TX packets:15723 errors:0 dropped:0 overruns:0 carrier:0
collisions:0 txqueuelen:1000
RX bytes:50479129 (48.1 MiB) TX bytes:14862139 (14.1 MiB)
Interrupt:37

eth1 Link encap:Ethernet HWaddr 00:21:F6:00:00:15
inet addr:192.168.120.154 Bcast:192.168.120.255 Mask:255.255.255.0
inet6 addr: 2606:b400:2010:6852:221:f6ff:fe00:15/64 Scope:Global
inet6 addr: fe80::221:f6ff:fe00:15/64 Scope:Link
UP BROADCAST RUNNING MULTICAST MTU:1500 Metric:1
RX packets:564256 errors:0 dropped:0 overruns:0 frame:0
TX packets:141 errors:0 dropped:0 overruns:0 carrier:0
collisions:0 txqueuelen:1000
RX bytes:48949154 (46.6 MiB) TX bytes:11558 (11.2 KiB)
Interrupt:38

The first interface is eth0 which has the IP address of 10.245.109.154. The second interface is eth1 which has the IP address of 192.168.120.154. In this sample host configuration, eth1 is being used as the management interface which means that it can’t communicate to the rest of the world. The interface to use for public usage is eth0.

Here’s the content of the host configuration (/etc/hosts) file for slc08ggk:

# -- SLC08GGK HOST File 
# ::1 localhost localhost.localdomain localhost6
# 127.0.0.1 slc08ggk localhost localhost.localdomain localhost4a
127.0.0.1 localhost localhost.localdomain localhost4a
192.168.120.154 slc08ggk slc08ggk.us.oracle.com
10.245.109.154 slc08ggk slc08ggk.us.oracle.com

Now in the /etc/hosts file, the first entry that contains the hostname slc08ggk contains the IP address (192.168.120.154) for eth1, and by default this will be the IP address that will be returned by the agent to the Monitor server.

Force IP Address

To use the 1st approach to force the IP address to be used by Monitor server, we need to modify the host configuration file. We would need to do the following steps:

1. Stop Monitor Agent

2. Modify the /etc/hosts file and move the IP address of eth0 as the first entry that contains the slc08ggk host.

 

Here’s the content of the modified /etc/host file:

# -- SLC08GGK HOST File
 # ::1 localhost localhost.localdomain localhost6
 # 127.0.0.1 slc08ggk localhost localhost.localdomain localhost4a
 127.0.0.1 localhost localhost.localdomain localhost4a
 10.245.109.154 slc08ggk slc08ggk.us.oracle.com
 192.168.120.154 slc08ggk slc08ggk.us.oracle.com

 

3. Start Monitor Agent

 

To use the 2nd approach which is less intrusive and the preferred way, we need to modify the parameter file for the Monitor Agent (jagent.prm) to include the optional parameter “-Djava.rmi.server.hostname“. It needs to be set to the correct hostname or IP address that you want to use for the Monitor Server & Agent communication.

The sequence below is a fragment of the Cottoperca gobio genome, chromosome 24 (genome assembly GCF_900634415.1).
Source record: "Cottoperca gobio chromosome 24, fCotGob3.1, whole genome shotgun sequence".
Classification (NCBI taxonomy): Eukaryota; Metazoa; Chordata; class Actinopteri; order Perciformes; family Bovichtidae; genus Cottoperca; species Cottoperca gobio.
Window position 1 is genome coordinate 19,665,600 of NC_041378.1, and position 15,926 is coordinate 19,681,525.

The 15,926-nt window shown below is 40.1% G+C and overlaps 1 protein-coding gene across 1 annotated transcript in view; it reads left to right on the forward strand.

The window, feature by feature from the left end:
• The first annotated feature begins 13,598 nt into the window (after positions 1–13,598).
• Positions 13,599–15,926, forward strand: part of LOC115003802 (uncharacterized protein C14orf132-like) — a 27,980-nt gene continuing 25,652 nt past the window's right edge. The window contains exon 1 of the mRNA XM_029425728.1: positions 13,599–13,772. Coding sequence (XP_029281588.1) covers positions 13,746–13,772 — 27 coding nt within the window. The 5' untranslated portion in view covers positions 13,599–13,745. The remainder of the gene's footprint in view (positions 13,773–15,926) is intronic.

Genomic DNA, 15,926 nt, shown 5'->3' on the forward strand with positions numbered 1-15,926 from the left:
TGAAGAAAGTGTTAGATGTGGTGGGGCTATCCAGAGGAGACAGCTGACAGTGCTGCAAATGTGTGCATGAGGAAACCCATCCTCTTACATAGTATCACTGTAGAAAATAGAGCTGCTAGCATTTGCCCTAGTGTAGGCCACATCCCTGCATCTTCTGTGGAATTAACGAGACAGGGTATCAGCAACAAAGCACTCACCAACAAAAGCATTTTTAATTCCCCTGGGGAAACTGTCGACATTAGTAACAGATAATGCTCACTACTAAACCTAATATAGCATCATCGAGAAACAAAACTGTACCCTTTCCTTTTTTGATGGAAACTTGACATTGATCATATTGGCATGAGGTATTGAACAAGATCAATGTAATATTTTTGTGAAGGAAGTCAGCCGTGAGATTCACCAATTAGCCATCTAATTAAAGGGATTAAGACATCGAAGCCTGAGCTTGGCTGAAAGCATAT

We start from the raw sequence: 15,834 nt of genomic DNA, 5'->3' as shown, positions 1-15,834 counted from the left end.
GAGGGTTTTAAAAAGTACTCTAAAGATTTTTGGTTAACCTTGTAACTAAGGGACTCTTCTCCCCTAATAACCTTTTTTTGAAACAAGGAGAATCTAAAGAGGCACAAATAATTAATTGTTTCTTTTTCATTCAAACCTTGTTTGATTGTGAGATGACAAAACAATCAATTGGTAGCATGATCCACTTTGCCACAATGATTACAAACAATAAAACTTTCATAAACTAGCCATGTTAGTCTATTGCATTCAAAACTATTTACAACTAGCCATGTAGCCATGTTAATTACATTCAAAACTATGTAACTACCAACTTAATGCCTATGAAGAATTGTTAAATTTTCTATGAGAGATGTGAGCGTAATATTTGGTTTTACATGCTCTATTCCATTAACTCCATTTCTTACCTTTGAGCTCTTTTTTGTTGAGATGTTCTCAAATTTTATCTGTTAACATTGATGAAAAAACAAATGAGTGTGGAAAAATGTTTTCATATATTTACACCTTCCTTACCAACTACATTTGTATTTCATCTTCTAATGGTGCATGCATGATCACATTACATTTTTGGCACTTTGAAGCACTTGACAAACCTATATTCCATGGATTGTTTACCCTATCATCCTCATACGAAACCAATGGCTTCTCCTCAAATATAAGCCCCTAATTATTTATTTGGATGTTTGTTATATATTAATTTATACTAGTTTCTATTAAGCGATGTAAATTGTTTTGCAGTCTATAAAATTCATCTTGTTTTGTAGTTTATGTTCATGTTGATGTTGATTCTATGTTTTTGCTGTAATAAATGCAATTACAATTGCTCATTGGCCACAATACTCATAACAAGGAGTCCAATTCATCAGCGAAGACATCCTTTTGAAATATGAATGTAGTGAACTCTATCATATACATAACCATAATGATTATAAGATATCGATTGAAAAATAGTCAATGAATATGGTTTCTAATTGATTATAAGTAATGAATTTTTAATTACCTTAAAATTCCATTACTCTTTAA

This parameter overrides the local server IP address that’s being passed by the Monitor agent to the Monitor server. With this parameter the host resolution or host lookup now takes place on the Monitor server not the Monitor agent anymore.

You would need to add the parameter anywhere after the “java” command in the file.

Here are the steps to implementing the 2nd approach:

1. Stop Monitor Agent

2. Modify the Monitor Agent paramter file (jagent.prm) and add the -Djava.rmi.server.hostname parameter with the correct hostname or IP address.

 

Here’s a sample of the original Monitor Agent parameter file – jagent.prm (Note: The content is all in one line):

COMMAND java -Dconfig.dir=/ogg_ateam/mpapio/ogg/core/v1121025_ora11g_A/mon_agent/cfg -Djava.util.logging.config.class=oracle.core.ojdl.logging.LoggingConfiguration -Doracle.core.ojdl.logging.config.file=/ogg_ateam/mpapio/ogg/core/v1121025_ora11g_A/mon_agent/cfg/logging-config.xml -Doracle.core.ojdl.logging.componentId=JAGENT -jar -Xms512m -Xmx1024m /u02/app/oracle/product/wls/oggmon/ogg_agent/dirjar/jagent.jar

Here’s what the modified Monitor Agent parameter file – jagent.prm (Note: The content is all in one line):

COMMAND java -Djava.rmi.server.hostname=slc08ggk -Dconfig.dir=/ogg_ateam/mpapio/ogg/core/v1121025_ora11g_A/mon_agent/cfg -Djava.util.logging.config.class=oracle.core.ojdl.logging.LoggingConfiguration -Doracle.core.ojdl.logging.config.file=/ogg_ateam/mpapio/ogg/core/v1121025_ora11g_A/mon_agent/cfg/logging-config.xml -Doracle.core.ojdl.logging.componentId=JAGENT -jar -Xms512m -Xmx1024m /u02/app/oracle/product/wls/oggmon/ogg_agent/dirjar/jagent.jar

 

3. Start Monitor Agent

 

Summary

In this article we showed two possible approaches to use to force OGG Monitor Server to use a specific IP address to communicate to Monitor Agent. It is recommended to use the less intrusive approach which is via the use of an additional java parameter in the Monitor agent parameter file.